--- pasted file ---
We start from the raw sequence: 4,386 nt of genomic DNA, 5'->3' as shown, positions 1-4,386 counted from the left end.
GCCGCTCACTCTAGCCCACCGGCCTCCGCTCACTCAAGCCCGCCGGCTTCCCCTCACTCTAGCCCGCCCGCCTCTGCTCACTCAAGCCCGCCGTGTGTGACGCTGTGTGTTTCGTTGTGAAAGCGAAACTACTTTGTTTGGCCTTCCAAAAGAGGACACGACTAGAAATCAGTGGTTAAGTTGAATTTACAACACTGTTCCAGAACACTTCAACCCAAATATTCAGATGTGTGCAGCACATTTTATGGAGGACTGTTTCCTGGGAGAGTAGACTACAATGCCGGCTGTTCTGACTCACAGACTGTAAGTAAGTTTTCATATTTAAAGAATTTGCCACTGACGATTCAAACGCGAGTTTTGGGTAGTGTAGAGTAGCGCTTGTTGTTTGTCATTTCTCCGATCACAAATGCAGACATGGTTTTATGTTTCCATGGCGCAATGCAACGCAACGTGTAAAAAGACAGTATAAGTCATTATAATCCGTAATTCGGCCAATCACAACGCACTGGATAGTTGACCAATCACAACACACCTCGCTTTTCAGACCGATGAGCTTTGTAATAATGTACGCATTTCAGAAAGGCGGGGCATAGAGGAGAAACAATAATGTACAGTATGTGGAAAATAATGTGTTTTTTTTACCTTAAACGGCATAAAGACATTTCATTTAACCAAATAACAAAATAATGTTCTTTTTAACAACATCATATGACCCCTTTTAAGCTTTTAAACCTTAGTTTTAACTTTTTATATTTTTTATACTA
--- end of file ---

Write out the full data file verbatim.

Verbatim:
We start from the raw sequence: 4,386 nt of genomic DNA, 5'->3' as shown, positions 1-4,386 counted from the left end.
GCCGCTCACTCTAGCCCACCGGCCTCCGCTCACTCAAGCCCGCCGGCTTCCCCTCACTCTAGCCCGCCCGCCTCTGCTCACTCAAGCCCGCCGTGTGTGACGCTGTGTGTTTCGTTGTGAAAGCGAAACTACTTTGTTTGGCCTTCCAAAAGAGGACACGACTAGAAATCAGTGGTTAAGTTGAATTTACAACACTGTTCCAGAACACTTCAACCCAAATATTCAGATGTGTGCAGCACATTTTATGGAGGACTGTTTCCTGGGAGAGTAGACTACAATGCCGGCTGTTCTGACTCACAGACTGTAAGTAAGTTTTCATATTTAAAGAATTTGCCACTGACGATTCAAACGCGAGTTTTGGGTAGTGTAGAGTAGCGCTTGTTGTTTGTCATTTCTCCGATCACAAATGCAGACATGGTTTTATGTTTCCATGGCGCAATGCAACGCAACGTGTAAAAAGACAGTATAAGTCATTATAATCCGTAATTCGGCCAATCACAACGCACTGGATAGTTGACCAATCACAACACACCTCGCTTTTCAGACCGATGAGCTTTGTAATAATGTACGCATTTCAGAAAGGCGGGGCATAGAGGAGAAACAATAATGTACAGTATGTGGAAAATAATGTGTTTTTTTTACCTTAAACGGCATAAAGACATTTCATTTAACCAAATAACAAAATAATGTTCTTTTTAACAACATCATATGACCCCTTTTAAGCTTTTAAACCTTAGTTTTAACTTTTTATATTTTTTATACTA